Being a manager today involves constant work on improving your skills and evolving. The workplace environment is changing rapidly. More and more companies are relying on freelancers to accomplish an array of key tasks.
According to the Future Workforce Report by Upwork, 63 percent of companies have a partially remote workforce today, but a majority of them lack remote work policies. This is a problem. The managers are trying to follow trends without adjusting the workplace policies first.
A similar 2017 report shows that 55 percent of companies intend to increase their use of freelancers throughout 2017 and 2018. In 2016, one third of companies questioned did hire freelancers for certain tasks. According to 71 percent of the managers questioned, hiring freelancers allowed for more work to be done. But policies must be adjusted to fit the freelance economy.
In order to gain the full benefits of hiring remote freelancers, managers should know how to interact with freelance professionals and keep track of execution for the best possible outcome.
And that’s only the beginning.
In the constantly evolving workplace, young and ambitious managers have to focus on specific skills. At this moment, these are the most important ones to pay attention to:
That same report from Upwork showed that 55% of hiring managers agreed that remote work has become more common when compared to three years ago. The predictions on the freelance economy are optimistic: hiring managers believe that 38% of their workforce will be remote in the future.
This is a huge trend that’s setting the new standards in the hiring process.
Maybe you already know how to handle employees, but dealing with remote freelancers is not the same as supervising and mentoring people who are in the office with you every single day.
Managing the work of freelancers is going to be a complex process. It will involve consistent check-ins (sometimes on a daily basis), better than ever communication skills, explicit expectations and prioritization.
Remote leaders usually find it more difficult to build connections and get the professional partnerships to evolve. Technology and indirect communication will often be involved. This is why the terms and conditions of the partnership have to be established in advance. Having everybody on the same page and checking in on a regular basis can both contribute to stability and productiveness.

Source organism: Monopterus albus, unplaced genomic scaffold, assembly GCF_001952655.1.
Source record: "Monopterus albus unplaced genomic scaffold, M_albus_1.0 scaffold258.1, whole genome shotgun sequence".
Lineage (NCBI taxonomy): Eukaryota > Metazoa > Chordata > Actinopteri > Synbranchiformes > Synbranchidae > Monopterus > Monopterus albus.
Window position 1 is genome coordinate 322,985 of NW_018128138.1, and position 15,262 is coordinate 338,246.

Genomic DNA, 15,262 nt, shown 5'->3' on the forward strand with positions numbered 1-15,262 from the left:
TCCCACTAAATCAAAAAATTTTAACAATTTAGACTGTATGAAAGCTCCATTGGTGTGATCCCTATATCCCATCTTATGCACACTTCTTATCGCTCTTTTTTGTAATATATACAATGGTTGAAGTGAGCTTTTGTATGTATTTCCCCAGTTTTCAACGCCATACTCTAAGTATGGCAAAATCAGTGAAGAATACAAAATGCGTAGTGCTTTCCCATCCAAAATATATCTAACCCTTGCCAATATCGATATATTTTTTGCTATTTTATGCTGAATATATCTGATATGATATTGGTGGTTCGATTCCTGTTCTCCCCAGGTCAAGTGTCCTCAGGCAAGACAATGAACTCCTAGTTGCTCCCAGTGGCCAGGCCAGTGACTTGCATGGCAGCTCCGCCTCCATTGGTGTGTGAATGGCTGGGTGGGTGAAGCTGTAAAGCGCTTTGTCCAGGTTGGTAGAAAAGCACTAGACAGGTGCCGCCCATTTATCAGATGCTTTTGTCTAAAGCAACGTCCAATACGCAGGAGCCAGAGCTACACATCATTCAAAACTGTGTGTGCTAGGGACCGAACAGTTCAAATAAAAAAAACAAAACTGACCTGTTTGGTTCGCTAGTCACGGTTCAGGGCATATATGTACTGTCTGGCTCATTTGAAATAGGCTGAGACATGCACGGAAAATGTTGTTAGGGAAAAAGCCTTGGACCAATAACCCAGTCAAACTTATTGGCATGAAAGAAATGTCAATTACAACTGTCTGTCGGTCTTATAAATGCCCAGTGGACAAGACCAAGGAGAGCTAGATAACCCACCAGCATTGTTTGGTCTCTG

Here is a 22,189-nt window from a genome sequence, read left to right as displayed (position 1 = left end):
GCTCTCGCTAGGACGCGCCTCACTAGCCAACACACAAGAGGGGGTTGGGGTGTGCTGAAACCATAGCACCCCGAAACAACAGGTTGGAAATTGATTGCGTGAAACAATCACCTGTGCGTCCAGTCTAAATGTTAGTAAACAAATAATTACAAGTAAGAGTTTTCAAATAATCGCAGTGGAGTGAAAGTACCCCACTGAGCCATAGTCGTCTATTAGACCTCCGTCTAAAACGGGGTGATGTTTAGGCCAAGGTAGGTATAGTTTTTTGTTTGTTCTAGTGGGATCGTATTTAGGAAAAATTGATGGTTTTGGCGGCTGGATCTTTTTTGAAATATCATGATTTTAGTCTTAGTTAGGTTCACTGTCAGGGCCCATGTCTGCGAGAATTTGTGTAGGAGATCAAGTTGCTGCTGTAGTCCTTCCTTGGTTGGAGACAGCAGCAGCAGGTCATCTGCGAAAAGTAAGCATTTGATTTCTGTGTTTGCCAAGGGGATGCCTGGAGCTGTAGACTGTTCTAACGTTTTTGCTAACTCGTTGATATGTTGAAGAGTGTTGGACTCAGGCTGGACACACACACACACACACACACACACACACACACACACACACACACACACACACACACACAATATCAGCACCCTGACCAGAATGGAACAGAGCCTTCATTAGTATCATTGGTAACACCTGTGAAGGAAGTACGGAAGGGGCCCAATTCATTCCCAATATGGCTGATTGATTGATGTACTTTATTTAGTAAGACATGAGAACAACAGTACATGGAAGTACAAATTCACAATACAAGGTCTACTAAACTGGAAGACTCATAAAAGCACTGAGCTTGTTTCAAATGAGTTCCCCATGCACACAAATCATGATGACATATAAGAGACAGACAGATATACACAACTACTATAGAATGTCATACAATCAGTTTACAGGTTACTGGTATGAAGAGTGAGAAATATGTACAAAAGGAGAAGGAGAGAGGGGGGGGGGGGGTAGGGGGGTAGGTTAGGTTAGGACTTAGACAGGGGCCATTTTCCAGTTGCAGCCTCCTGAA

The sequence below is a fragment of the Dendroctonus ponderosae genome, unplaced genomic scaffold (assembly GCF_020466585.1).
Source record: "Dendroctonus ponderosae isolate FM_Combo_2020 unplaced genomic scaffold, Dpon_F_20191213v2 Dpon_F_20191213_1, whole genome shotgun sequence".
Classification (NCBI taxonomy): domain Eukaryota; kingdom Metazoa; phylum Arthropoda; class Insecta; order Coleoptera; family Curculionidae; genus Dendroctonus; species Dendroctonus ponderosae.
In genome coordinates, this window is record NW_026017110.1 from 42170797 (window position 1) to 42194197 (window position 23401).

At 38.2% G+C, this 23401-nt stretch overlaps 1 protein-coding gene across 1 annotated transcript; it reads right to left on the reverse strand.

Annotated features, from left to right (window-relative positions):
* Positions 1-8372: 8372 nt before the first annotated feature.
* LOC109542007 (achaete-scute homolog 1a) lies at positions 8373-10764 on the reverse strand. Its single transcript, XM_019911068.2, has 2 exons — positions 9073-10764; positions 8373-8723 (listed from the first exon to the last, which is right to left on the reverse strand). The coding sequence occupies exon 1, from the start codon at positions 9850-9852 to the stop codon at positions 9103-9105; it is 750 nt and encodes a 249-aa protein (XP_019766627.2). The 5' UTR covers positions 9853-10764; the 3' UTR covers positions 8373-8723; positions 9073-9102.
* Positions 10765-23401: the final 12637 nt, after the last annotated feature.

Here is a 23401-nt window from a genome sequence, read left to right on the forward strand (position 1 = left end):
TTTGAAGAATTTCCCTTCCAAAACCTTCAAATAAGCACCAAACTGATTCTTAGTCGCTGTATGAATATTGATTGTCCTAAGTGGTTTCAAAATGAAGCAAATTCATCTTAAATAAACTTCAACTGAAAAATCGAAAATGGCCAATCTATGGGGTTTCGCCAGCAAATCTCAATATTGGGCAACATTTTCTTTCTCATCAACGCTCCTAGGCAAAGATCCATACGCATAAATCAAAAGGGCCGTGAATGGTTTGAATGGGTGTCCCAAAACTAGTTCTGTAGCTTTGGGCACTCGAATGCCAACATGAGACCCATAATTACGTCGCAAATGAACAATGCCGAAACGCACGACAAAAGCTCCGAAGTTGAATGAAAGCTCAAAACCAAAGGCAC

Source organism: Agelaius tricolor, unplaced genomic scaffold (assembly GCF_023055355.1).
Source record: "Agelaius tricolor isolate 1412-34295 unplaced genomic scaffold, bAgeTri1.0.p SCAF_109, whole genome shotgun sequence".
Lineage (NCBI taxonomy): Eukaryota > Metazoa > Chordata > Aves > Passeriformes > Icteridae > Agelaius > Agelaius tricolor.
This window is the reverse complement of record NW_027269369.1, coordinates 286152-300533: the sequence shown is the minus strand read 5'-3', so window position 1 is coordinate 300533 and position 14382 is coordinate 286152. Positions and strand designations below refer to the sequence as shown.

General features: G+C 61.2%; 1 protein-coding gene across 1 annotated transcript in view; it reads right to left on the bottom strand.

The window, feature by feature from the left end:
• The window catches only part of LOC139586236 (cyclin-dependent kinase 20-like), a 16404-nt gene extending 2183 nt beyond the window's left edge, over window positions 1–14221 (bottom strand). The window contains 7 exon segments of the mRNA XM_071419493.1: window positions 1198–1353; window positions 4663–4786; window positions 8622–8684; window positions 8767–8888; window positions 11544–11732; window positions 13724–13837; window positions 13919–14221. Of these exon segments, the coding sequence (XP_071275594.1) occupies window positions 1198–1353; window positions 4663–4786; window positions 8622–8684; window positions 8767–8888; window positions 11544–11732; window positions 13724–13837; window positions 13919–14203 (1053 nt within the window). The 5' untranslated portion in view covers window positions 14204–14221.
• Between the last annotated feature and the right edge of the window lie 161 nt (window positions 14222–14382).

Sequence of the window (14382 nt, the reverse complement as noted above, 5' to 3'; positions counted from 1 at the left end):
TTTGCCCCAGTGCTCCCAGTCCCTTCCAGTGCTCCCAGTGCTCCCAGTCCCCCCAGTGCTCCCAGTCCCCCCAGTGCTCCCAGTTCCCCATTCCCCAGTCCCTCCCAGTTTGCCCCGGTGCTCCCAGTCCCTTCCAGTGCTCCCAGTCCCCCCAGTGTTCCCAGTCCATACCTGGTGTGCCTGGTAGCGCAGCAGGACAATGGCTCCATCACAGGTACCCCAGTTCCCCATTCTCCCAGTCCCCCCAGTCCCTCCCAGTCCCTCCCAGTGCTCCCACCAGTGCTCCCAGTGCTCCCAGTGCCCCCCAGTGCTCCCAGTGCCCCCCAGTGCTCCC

Here are few tips to help with that:
Remote freelancers need to feel like part of a community, just as in-office employees do. There’s no other way for them to “feel the vibe” of the company’s culture but through video chats.
Do you know why people like working remotely? – Because they can plan their own time. They like being able to work when they feel most productive. They will still meet deadlines, but their working times will differ from the usual 9-5 office hours. You have to understand that! When you send messages, don’t expect these people to answer immediately. Keep in mind that some of them are in different time zones, too.
Surveys show technology use is one of the most important skills for young and ambitious managers. Successful leaders use multiple types of software and apps to collaborate with freelancers. In the Bain Management Tools & Trends survey from 2017, 66% of managers agreed that digital disruptions and software solutions were rapidly changing the rules of competition. The better you use technology, the more competitive the business becomes. 50% of the managers said they relied on world-class advanced analytics, but 56% said they talked about digital strategies without implementing them quickly enough.
When you’re thinking about the type of technology you should use, start with communication tools. Phone and email provide good opportunities but they’re just the starting point. Adobe Connect, Slack, and even Facebook Messenger are viable alternatives that should be harnessed to their fullest potential.
Contemporary offices involve work with freelancers, telecommuters and even remote business partners. Good knowledge and understanding of technology will be imperative for managers who want to stay on top of all processes.
If you don’t know what to do with such tools, chances are that you’re not supervising execution particularly well.
Technology, particularly cloud-based solutions, will start playing an even bigger role in the managerial process in the future.
Face-to-face interactions in the corporate world are becoming less common. Remote connectivity is providing new opportunities.
Communication is the greatest challenge of the modern workplace. The problem is that it’s indirect, so the company is not transparent enough towards freelancers. That can lead to issues with trust and credibility.